1975 UNIVERSITY OF ST ANDREWS GREENLAND EXPEDITION
Climbing from Stordalens Havn in Cape Farewell Region
Introduction - Maps - Climbing History - Personal Account - Mountaineering Report - Mountains to South of Basecamp - Mountains to North of Basecamp - Mountains from Desperation Camp - Mountains from Sallies Kitchen Camp - Mountains from Hellhole Hollow - Mountains from Lost Loch Camp - Mountains on Pamiagdluk and the Islands - Mountains in the Nameless Valley of the Land of the Towers - Archaeology - Botany - Equipment Report - Food Report - Financial Report - Travel Report - Medical Report - Photo Gallery - Thanks and Acknowledgements - Later Visitors to Stordalens Havn
Mountains climbed on Pamiagdluk and Tornarssuk
PAMIAGDLUK AND THE ISLANDS
Peaks climbed by canoe parties towards the end of the expedition
Six hills were climbed on Pamiagdluk: their grades were 1 F, 3 PD, 1 AD, 1 TD. Three hills were ascended on Tornarssuk: their grades wer 1 F and 2 PD. *Asterisk against a name indicates that this person wrote the report.
Some of the mountains climbed on Pamiagdluk, from left: Pimple (39) Cambridge Peak (38) Cheetah (36) Enniware (37)
36. CHEETAH - West gully (1010m) (60 deg 8` N, 44 deg 32` W). First ascent by R.Sharples, D.Gaskell, D.Brown*, P.Gribbon and N.MacKenzie on 31st July 1975. Grade: PD. Time: 5 hours.
This is the peak at the northwest corner of Pamiagdluk - its walls drop steeply into the fjord opposite basecamp. After some canoe-ferrying operations over the two and a half miles to the island we landed safely.
Our route took us from the shore up laborious, steep scree to the base of the snow at 1600 ft, which we cramponed up before climbing a steep watercourse to the ridge. From there a leisurely stroll took us to the top, and we enjoyed a few moments trundling before returning to the ridge as the clouds closed in. We followed this along for some way before Norman and I decided to descend. The others carried on to climb Enniware (Point 1240m). We cramponed down some very steep snow, then glissaded and scrambled down to the canoes in the gathering gloom.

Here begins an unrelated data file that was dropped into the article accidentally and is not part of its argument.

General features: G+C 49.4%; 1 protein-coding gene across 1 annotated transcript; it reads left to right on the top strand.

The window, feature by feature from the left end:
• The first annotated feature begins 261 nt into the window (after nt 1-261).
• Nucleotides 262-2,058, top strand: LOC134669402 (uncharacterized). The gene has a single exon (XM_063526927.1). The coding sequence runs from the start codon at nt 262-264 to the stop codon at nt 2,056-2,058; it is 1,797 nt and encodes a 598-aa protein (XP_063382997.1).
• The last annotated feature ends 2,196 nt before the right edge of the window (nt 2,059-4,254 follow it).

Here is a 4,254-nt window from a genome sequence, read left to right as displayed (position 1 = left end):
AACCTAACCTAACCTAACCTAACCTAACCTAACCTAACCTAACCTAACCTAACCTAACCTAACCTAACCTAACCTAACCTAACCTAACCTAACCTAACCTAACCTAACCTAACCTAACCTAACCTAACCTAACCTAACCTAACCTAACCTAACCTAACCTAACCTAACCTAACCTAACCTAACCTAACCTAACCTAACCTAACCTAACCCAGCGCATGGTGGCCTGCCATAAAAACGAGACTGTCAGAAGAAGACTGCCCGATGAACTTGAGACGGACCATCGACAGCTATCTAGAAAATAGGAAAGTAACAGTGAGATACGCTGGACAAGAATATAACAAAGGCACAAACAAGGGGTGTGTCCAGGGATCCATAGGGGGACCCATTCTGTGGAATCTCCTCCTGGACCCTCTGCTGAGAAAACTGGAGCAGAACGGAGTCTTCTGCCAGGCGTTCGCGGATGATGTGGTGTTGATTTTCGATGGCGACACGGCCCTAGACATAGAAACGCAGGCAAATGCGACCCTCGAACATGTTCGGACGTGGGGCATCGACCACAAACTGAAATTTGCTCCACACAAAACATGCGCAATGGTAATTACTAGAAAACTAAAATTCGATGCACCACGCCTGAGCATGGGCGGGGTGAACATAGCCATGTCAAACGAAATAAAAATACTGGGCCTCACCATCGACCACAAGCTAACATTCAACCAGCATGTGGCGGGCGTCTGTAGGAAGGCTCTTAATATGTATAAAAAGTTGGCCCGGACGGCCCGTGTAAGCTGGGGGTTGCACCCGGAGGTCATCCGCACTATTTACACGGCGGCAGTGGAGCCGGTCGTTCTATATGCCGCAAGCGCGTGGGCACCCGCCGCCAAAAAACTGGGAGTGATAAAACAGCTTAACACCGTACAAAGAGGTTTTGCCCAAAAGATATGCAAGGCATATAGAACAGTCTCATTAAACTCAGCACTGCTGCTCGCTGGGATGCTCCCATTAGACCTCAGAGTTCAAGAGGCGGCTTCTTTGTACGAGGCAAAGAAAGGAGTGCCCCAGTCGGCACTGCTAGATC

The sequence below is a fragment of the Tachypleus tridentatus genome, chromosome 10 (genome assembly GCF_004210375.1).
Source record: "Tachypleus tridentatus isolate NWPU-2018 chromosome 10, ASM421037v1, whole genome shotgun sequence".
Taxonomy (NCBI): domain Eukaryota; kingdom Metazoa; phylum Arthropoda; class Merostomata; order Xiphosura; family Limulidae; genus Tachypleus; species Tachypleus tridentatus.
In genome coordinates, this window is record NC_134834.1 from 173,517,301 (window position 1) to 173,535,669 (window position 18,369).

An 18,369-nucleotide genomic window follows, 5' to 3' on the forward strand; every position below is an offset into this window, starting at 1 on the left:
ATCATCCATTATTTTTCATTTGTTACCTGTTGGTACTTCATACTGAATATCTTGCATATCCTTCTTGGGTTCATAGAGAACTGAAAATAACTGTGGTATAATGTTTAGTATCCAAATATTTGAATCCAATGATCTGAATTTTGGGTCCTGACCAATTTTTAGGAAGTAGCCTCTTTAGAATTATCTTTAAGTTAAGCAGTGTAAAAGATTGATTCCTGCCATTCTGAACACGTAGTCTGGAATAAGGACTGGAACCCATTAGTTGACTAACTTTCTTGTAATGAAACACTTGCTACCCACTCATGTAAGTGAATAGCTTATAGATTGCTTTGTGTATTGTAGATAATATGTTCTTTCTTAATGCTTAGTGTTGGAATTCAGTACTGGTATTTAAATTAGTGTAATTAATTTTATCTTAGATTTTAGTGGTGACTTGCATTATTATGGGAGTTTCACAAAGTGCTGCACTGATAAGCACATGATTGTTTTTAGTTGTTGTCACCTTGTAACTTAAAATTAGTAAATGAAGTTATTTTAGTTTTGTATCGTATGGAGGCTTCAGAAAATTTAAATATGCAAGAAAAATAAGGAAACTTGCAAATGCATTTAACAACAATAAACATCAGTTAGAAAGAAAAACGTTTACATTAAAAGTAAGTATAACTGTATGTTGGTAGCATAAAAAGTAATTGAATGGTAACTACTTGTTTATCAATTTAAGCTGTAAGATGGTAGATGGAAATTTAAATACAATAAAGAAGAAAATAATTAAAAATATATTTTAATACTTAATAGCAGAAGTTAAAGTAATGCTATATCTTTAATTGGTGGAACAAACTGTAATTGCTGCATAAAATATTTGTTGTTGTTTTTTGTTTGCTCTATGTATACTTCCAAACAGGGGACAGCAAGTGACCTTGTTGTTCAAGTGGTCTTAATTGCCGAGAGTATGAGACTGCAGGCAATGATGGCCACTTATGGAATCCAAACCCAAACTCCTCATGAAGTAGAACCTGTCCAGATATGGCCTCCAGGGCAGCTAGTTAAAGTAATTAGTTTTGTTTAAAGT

37. ENNIWARE - North ridge (1240m) (60 deg 9` N, 44 deg 26` W). First ascent by P.Gribbon*, D.Gaskell and R.Sharples on 31st July 1975. Grade: PD. Time: 2 hours.
The above trio continued their outing by deciding to venture up into the cloud shrouding this mountain. The only problem was route-finding through a slab barrier and this gave some interesting crack and ledge scrambles. The ridge levelled to snow patches and rock outcrops reminiscent of a Scottish hill. When it was impossible to go anywhere, except down, they decided this to be the summit. Somewhere in the mist was a twin summit, attempted unsuccessfully by the 1974 Cambridge party, but whether it was lower or higher it was impossible to say. The same route was taken in descent, and the footsteps of the earlier party followed downward towards the canoes.
38. CAMBRIDGE PEAK - North ridge (1150m) (60 deg 7` N, 44 deg 24` W). Second ascent by D.Gaskell and P.Aldred* on 9th August 1975. Grade: PD.
39. PIMPLE - West face (950m) (60 deg 7` N, 44 deg 23` W). First ascent by D.Gaskell and P.Aldred* on 9th August 1975. Grade: F. Time: 9 hours for both peaks.
Whilst I was convalescing in the relative luxury of the basecamp with its fresh trout, four-poster beds and painkillers, Dave was getting frustrated and decided at all costs to have a go at something. A small rounded lump on the island seemed inviting - well, we'd climbed everything else within reach.
An hour's canoe trip took us to Pamiagdluk and a bit of steep walking brought us to the foot of the hill - from here we saw just across a glacier a larger peak we guessed had been climbed the Cambridge 1974 Expedition. As we had plenty of time we changed our plans (tut-tut) and scrambled up a north ridge to the summit. There we found a very bedraggled cairn but no other signs of life so we rebuilt the cairn and deposited our cassette tin in it.
We then retreated back to the glacier and scrambled up the loose boulder scree ringing the rounded lump of the pimple. As we'd guessed no-one had thought it worth ascending this lump so we found we had ticked off yet another first ascent. Just at this point the faithful pen gave up so the Pimple was left with the mystery of how the cassette tin and a blank piece of paper ever got to the top remaining for the next visitors.
Diagram showing route taken up Frenchbird (40). This had previously been climbed by a French party in 1957
40. FRENCHBIRD - East ridge (Point 1242m) (60 deg 7` N, 44 deg 20` W). First ascent by a French party in 1957. Second ascent by C.Matheson, D.Brown, N.MacKenzie and P.Gribbon* on 7th August 1975. Grade: AD. Time: 13 hours.
This is one of the most beautiful of the mountains in the area. It lies on the north side of Pamiagdluk in an isolated and prominent position overlloking Ilua fjord. Its enchanting shattered torso of red rock is girdled with a sculpted skirt of white snow. It was climbed up its east ridge to the high skirt and then up an icy cleft to the summit spine of pinnacles. This ascent has been covered in more detail in the Personal Account presented elsewhere in this Report.
Sketch of Frenchbird (40) drawn from the shore opposite Pamiagdluk on the return journey